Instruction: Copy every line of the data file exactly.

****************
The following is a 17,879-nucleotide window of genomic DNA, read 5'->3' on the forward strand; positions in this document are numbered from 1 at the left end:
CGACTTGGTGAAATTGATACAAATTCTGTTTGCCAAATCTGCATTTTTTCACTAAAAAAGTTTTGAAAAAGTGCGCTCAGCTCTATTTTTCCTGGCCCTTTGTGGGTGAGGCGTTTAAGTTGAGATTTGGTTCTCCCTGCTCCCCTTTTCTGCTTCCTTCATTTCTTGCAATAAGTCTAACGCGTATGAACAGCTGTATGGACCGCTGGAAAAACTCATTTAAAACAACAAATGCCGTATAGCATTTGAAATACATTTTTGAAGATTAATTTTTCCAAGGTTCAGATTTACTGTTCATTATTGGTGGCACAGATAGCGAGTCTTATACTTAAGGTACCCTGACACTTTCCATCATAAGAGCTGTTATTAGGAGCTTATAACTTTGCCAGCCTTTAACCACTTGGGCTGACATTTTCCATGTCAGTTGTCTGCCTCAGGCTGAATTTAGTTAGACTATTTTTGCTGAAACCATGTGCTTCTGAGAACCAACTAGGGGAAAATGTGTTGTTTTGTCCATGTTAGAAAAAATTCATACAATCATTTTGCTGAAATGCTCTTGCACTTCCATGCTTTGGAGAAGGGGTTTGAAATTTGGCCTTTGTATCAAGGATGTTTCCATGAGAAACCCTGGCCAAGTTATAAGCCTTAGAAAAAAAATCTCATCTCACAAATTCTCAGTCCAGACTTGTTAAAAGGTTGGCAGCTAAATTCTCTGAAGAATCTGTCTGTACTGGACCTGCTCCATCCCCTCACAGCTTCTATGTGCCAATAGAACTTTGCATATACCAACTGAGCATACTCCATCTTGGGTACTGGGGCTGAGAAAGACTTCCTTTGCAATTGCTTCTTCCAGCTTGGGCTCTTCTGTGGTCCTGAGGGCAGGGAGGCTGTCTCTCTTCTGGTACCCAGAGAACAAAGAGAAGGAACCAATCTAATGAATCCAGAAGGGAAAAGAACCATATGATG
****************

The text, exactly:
The following is a 17,879-nucleotide window of genomic DNA, read 5'->3' on the forward strand; positions in this document are numbered from 1 at the left end:
CGACTTGGTGAAATTGATACAAATTCTGTTTGCCAAATCTGCATTTTTTCACTAAAAAAGTTTTGAAAAAGTGCGCTCAGCTCTATTTTTCCTGGCCCTTTGTGGGTGAGGCGTTTAAGTTGAGATTTGGTTCTCCCTGCTCCCCTTTTCTGCTTCCTTCATTTCTTGCAATAAGTCTAACGCGTATGAACAGCTGTATGGACCGCTGGAAAAACTCATTTAAAACAACAAATGCCGTATAGCATTTGAAATACATTTTTGAAGATTAATTTTTCCAAGGTTCAGATTTACTGTTCATTATTGGTGGCACAGATAGCGAGTCTTATACTTAAGGTACCCTGACACTTTCCATCATAAGAGCTGTTATTAGGAGCTTATAACTTTGCCAGCCTTTAACCACTTGGGCTGACATTTTCCATGTCAGTTGTCTGCCTCAGGCTGAATTTAGTTAGACTATTTTTGCTGAAACCATGTGCTTCTGAGAACCAACTAGGGGAAAATGTGTTGTTTTGTCCATGTTAGAAAAAATTCATACAATCATTTTGCTGAAATGCTCTTGCACTTCCATGCTTTGGAGAAGGGGTTTGAAATTTGGCCTTTGTATCAAGGATGTTTCCATGAGAAACCCTGGCCAAGTTATAAGCCTTAGAAAAAAAATCTCATCTCACAAATTCTCAGTCCAGACTTGTTAAAAGGTTGGCAGCTAAATTCTCTGAAGAATCTGTCTGTACTGGACCTGCTCCATCCCCTCACAGCTTCTATGTGCCAATAGAACTTTGCATATACCAACTGAGCATACTCCATCTTGGGTACTGGGGCTGAGAAAGACTTCCTTTGCAATTGCTTCTTCCAGCTTGGGCTCTTCTGTGGTCCTGAGGGCAGGGAGGCTGTCTCTCTTCTGGTACCCAGAGAACAAAGAGAAGGAACCAATCTAATGAATCCAGAAGGGAAAAGAACCATATGATG